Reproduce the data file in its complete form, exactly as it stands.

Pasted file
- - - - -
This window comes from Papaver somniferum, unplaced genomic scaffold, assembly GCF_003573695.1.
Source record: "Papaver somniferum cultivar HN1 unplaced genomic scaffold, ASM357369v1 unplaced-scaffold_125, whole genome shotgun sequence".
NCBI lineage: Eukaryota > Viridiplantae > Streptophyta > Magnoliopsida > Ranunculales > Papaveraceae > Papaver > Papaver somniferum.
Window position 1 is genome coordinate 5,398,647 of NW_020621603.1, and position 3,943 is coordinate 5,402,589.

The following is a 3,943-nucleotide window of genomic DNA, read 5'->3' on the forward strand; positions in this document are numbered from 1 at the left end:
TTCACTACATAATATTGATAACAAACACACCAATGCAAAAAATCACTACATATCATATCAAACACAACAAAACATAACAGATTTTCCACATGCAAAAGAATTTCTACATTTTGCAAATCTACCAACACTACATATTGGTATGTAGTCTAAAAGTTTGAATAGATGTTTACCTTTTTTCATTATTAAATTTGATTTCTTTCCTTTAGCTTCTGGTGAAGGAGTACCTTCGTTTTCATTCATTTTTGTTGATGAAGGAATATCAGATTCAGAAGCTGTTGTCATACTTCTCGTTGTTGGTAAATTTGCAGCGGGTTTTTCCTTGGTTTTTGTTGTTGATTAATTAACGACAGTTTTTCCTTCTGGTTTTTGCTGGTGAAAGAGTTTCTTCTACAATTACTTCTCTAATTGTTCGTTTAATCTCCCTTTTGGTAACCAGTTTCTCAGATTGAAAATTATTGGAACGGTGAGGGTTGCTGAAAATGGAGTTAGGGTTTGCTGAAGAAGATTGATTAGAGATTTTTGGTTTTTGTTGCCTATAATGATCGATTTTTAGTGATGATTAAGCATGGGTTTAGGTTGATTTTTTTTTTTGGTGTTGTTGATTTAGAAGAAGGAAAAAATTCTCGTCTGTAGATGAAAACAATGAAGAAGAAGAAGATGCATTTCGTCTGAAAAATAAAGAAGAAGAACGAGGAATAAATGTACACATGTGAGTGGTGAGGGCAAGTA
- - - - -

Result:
This window comes from Papaver somniferum, unplaced genomic scaffold, assembly GCF_003573695.1.
Source record: "Papaver somniferum cultivar HN1 unplaced genomic scaffold, ASM357369v1 unplaced-scaffold_125, whole genome shotgun sequence".
NCBI lineage: Eukaryota > Viridiplantae > Streptophyta > Magnoliopsida > Ranunculales > Papaveraceae > Papaver > Papaver somniferum.
Window position 1 is genome coordinate 5,398,647 of NW_020621603.1, and position 3,943 is coordinate 5,402,589.

The following is a 3,943-nucleotide window of genomic DNA, read 5'->3' on the forward strand; positions in this document are numbered from 1 at the left end:
TTCACTACATAATATTGATAACAAACACACCAATGCAAAAAATCACTACATATCATATCAAACACAACAAAACATAACAGATTTTCCACATGCAAAAGAATTTCTACATTTTGCAAATCTACCAACACTACATATTGGTATGTAGTCTAAAAGTTTGAATAGATGTTTACCTTTTTTCATTATTAAATTTGATTTCTTTCCTTTAGCTTCTGGTGAAGGAGTACCTTCGTTTTCATTCATTTTTGTTGATGAAGGAATATCAGATTCAGAAGCTGTTGTCATACTTCTCGTTGTTGGTAAATTTGCAGCGGGTTTTTCCTTGGTTTTTGTTGTTGATTAATTAACGACAGTTTTTCCTTCTGGTTTTTGCTGGTGAAAGAGTTTCTTCTACAATTACTTCTCTAATTGTTCGTTTAATCTCCCTTTTGGTAACCAGTTTCTCAGATTGAAAATTATTGGAACGGTGAGGGTTGCTGAAAATGGAGTTAGGGTTTGCTGAAGAAGATTGATTAGAGATTTTTGGTTTTTGTTGCCTATAATGATCGATTTTTAGTGATGATTAAGCATGGGTTTAGGTTGATTTTTTTTTTTGGTGTTGTTGATTTAGAAGAAGGAAAAAATTCTCGTCTGTAGATGAAAACAATGAAGAAGAAGAAGATGCATTTCGTCTGAAAAATAAAGAAGAAGAACGAGGAATAAATGTACACATGTGAGTGGTGAGGGCAAGTA